So why did I create Low Carbon Homes?
A little about me and my business.
I’m Graham Lock, founder of Cogent Events, the creators of Low Carbon Homes.
We specialize in creating new events that bring people together to do business and solve problems.
Specialised, niche events have proven to be a resilient form of media, in which most major brands continue to invest in heavily, due to the very personal nature of meeting face-to-face, and the increasingly number of technical advances that make it possible to capture enormous amounts of data, insight and understanding through event generated interactions.
We use proven technology and methodology to develop tailored event models to help solve a problem for an industry niche. We work with key industry influencers to create and deliver annual must-attend events to achieve remarkable outcomes for all participants – year after year.
For the last 3 years we’ve been instrumental in the creation of two major industry events – one is an international event called FOCUS in London for TV/Film producers. Producers shoot all around the World, but can’t afford the time or cost of exploring the thousands of options open to them. Our solution, with FOCUS, was to bring the locations to London – the Worlds 2nd biggest TV/Film production hub. We’ve just sold our shareholding in FOCUS.
The other event was for installers (the guys in the vans) who spend their whole working week either driving or working “on the tools” so they struggle to keep up with the latest developments in domestic heating and plumbing. Being hands-on people an event format works really well, so we were commissioned to create a new, very practical event by the industry’s biggest media brand. After just three years the Installer show in Coventry is the UK’s largest trade show for the industry, and FOCUS is regarded as Europe’s premier location event.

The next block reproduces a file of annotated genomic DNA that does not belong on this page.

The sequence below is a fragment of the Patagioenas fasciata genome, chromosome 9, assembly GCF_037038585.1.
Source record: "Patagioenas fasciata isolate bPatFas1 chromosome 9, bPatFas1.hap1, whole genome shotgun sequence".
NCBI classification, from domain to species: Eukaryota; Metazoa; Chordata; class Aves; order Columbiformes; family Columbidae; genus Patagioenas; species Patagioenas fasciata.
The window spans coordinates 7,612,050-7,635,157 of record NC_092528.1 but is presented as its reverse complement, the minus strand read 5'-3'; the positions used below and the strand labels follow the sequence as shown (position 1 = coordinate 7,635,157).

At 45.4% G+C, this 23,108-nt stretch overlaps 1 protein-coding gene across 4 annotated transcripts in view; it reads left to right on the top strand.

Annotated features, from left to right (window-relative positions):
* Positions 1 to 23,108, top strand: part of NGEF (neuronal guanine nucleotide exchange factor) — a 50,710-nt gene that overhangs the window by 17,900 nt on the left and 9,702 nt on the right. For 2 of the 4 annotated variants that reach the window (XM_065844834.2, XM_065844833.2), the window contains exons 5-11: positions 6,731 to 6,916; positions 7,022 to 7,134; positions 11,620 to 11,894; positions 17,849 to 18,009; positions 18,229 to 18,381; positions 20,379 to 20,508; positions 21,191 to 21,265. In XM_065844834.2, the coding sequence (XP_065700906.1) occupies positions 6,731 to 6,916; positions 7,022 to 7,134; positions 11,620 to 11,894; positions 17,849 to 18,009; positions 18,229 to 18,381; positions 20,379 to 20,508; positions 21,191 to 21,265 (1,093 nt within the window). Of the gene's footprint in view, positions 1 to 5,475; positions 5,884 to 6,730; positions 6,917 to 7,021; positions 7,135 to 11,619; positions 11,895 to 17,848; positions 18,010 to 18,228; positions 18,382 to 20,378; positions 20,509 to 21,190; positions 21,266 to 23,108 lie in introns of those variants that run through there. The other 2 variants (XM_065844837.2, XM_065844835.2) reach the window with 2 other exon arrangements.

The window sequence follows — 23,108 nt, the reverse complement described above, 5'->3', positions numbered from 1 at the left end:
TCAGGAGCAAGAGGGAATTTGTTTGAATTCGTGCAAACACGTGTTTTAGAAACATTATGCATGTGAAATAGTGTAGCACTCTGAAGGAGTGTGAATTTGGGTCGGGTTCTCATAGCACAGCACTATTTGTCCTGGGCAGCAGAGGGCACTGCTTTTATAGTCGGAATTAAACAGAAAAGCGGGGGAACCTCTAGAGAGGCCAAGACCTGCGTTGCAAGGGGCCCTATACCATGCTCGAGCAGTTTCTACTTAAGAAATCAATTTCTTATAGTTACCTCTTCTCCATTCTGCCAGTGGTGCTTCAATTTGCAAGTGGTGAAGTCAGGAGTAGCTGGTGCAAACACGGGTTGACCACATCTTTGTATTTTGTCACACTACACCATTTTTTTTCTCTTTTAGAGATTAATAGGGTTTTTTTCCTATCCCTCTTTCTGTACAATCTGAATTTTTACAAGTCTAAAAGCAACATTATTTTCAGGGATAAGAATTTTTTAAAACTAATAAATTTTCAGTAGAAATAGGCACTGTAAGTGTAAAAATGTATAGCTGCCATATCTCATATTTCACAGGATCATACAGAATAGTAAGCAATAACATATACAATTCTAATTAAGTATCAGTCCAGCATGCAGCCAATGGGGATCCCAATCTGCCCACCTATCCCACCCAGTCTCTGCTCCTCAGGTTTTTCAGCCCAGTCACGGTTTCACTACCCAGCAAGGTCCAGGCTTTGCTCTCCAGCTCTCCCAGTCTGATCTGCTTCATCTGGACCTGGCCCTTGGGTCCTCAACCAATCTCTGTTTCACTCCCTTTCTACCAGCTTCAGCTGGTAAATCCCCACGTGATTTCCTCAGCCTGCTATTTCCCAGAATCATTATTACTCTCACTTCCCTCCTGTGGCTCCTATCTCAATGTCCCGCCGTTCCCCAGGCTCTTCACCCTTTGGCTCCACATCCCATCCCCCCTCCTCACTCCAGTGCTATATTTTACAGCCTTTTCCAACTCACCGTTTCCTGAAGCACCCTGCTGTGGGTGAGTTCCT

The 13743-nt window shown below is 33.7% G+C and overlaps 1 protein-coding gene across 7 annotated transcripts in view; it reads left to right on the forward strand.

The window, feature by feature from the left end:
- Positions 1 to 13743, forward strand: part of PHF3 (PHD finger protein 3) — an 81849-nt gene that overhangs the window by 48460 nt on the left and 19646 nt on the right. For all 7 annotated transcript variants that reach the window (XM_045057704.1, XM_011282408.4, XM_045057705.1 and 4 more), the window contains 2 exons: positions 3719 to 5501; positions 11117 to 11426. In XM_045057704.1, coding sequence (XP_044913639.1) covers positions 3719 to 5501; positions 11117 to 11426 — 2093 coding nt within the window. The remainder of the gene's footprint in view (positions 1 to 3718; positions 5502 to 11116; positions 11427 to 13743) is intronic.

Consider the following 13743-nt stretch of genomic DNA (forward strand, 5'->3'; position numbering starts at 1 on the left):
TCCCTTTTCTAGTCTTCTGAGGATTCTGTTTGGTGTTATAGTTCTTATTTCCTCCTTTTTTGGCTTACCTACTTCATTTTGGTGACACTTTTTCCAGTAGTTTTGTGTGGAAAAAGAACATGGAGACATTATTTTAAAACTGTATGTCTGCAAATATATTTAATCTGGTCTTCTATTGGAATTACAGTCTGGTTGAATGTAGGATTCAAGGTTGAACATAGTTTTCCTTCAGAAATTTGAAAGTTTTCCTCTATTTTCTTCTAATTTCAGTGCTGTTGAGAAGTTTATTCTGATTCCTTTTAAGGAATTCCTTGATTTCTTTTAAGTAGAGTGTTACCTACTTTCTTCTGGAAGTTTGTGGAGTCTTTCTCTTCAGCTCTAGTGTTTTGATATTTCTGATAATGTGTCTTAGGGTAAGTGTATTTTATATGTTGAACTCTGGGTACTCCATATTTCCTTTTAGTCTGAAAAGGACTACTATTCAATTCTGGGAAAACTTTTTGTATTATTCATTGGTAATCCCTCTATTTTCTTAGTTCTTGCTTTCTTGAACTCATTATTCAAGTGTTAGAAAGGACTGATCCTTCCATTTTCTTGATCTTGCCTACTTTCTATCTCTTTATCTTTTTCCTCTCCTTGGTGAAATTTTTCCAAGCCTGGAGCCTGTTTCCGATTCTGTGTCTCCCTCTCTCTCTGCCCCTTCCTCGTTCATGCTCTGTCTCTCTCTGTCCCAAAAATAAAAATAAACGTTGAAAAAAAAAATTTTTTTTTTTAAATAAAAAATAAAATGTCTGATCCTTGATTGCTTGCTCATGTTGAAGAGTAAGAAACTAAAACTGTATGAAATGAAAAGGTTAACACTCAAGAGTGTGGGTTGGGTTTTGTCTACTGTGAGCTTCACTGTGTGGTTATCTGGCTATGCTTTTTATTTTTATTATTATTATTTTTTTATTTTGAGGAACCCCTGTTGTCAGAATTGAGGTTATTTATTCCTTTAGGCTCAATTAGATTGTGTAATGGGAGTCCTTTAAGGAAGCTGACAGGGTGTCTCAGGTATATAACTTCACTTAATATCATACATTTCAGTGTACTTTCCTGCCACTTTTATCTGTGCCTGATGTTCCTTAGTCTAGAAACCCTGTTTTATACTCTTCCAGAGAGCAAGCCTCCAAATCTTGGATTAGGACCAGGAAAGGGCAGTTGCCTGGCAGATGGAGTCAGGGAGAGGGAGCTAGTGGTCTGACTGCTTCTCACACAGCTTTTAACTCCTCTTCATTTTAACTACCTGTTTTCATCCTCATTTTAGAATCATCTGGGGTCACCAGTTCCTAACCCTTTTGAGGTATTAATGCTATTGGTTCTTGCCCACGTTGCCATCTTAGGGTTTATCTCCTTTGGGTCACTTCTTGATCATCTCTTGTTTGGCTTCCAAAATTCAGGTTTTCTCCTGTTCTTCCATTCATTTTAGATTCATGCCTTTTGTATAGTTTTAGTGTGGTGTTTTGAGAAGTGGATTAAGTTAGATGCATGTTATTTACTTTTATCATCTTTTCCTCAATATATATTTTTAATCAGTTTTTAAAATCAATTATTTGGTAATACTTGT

We work with media owners, membership associations and government organisations to understand and agree a problem that can be solved through industry collaboration and dialogue. Following our proven methodology, we bring key industry actors together, facilitate their interaction and measure results and impacts helping to drive the industry forward towards achieving their goal.
The evolution of the Low Carbon Home idea
Existing heating and plumbing events mainly serve urban environments fueled by mains gas. With the Installer show we struggled to engage event visitors in conversations involving alternatives to mains gas – oil, renewables etc, simply because their own customers were generally happy with their existing source of heat, and lacked awareness, or the need for awareness, of alternatives.
Each year the event’s success improved (visitor and exhibitor numbers and satisfaction rose each year, best launch show award nomination), yet we were unable to engage manufacturers or heating engineers in a conversation about any fuel source other than gas, despite 15% of UK homes – that’s 4 million – being heated by alternative costly means.
Low Carbon Homes emerged as an opportunity to facilitate a conversation about those 4 million homes (and the rest of the UK eventually) and how those home owners can become pioneers in 21st Century energy efficient living.
The problem we’re seeking to resolve
The scale of the problem is significant. We recognise that. It’s global and local.
Global issue –
13% of UK CO2 emissions come from heating homes. £3.6bn is to be invested by UK Government to meet the objectives set out in their Clean Growth Strategy published in October 2017 as part of the wider plan to meet Paris Agreement obligations and reduce CO2 emissions from homes by a further 20%. Rapid take up in domestic energy efficiency is vital if the UK is to achieve its global obligations.